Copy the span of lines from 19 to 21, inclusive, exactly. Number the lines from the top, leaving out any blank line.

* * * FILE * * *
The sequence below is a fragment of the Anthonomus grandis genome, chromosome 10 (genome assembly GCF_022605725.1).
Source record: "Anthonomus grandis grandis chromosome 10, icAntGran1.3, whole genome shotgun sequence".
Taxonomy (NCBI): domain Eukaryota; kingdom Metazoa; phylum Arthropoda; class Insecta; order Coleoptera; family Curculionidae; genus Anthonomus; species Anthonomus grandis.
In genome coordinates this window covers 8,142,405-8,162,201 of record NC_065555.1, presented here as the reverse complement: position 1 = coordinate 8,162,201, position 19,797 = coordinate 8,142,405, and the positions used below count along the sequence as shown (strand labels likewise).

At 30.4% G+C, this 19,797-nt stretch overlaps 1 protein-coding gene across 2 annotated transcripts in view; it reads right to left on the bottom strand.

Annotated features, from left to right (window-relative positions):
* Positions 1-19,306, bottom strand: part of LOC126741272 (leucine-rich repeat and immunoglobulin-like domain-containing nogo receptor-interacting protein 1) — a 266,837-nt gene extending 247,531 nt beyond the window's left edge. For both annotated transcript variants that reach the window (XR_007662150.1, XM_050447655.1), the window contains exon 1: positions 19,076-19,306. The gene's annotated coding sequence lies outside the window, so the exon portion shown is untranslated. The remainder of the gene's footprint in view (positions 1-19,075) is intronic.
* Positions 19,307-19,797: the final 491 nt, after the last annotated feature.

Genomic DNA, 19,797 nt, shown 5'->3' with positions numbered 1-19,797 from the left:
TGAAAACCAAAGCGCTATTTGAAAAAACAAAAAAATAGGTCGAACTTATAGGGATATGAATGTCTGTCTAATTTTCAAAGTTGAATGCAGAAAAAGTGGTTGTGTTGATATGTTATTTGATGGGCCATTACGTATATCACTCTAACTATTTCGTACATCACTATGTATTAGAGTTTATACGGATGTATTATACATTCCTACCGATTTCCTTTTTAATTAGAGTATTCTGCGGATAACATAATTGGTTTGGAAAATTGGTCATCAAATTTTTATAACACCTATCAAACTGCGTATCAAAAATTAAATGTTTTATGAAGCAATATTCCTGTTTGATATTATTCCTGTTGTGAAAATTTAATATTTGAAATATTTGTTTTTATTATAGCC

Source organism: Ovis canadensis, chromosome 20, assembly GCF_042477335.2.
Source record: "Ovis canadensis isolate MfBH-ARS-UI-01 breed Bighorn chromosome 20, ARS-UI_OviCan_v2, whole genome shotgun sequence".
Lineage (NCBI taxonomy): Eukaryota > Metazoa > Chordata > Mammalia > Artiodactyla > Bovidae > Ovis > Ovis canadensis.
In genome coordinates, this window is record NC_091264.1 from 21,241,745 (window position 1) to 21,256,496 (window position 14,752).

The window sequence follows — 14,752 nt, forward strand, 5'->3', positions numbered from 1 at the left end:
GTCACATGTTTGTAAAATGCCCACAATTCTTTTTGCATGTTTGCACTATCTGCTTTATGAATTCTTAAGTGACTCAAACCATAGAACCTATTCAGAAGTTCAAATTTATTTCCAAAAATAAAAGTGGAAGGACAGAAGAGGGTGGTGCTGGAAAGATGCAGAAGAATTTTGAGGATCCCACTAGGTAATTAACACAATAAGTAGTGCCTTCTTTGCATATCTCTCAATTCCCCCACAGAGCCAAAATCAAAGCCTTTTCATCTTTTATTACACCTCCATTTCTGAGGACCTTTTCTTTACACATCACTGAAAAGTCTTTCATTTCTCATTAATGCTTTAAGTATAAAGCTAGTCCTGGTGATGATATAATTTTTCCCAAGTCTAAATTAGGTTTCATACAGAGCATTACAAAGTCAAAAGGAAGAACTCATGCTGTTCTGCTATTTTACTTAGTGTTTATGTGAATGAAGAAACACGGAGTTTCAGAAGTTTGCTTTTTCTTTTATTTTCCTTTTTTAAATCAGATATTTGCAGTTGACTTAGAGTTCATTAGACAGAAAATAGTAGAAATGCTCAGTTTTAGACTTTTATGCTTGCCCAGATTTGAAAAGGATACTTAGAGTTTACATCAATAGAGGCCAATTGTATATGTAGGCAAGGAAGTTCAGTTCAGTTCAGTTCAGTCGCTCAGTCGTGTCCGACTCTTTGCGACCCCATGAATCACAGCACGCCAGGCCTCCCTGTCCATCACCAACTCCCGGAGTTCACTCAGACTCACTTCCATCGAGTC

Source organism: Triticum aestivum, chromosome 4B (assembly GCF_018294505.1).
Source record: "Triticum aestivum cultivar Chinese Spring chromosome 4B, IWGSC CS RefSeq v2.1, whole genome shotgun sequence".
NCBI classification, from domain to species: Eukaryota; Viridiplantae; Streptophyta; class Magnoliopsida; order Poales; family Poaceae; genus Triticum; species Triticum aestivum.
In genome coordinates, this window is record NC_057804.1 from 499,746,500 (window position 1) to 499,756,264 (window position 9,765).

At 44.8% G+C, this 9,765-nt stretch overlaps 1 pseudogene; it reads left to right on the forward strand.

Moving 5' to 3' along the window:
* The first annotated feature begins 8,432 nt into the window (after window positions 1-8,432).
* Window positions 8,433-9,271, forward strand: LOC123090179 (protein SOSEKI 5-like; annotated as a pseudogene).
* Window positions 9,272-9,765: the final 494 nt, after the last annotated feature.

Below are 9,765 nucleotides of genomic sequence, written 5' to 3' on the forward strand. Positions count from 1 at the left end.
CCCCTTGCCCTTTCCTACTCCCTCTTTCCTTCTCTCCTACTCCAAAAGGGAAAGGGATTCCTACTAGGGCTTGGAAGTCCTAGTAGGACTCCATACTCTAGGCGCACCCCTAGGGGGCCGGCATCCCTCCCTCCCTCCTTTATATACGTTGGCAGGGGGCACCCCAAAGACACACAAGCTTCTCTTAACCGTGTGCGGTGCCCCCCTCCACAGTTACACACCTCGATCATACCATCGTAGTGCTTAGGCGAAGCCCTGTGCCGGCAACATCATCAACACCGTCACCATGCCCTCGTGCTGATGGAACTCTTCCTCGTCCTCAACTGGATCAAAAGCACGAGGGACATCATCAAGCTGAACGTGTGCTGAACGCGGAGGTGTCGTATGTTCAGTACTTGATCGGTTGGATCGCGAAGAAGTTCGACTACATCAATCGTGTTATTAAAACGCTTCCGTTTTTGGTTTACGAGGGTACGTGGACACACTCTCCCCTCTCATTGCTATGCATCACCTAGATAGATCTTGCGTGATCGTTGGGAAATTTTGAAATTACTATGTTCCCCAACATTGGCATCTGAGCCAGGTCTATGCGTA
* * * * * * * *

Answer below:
NCBI classification, from domain to species: Eukaryota; Viridiplantae; Streptophyta; class Magnoliopsida; order Poales; family Poaceae; genus Triticum; species Triticum aestivum.
In genome coordinates, this window is record NC_057804.1 from 499,746,500 (window position 1) to 499,756,264 (window position 9,765).

At 44.8% G+C, this 9,765-nt stretch overlaps 1 pseudogene; it reads left to right on the forward strand.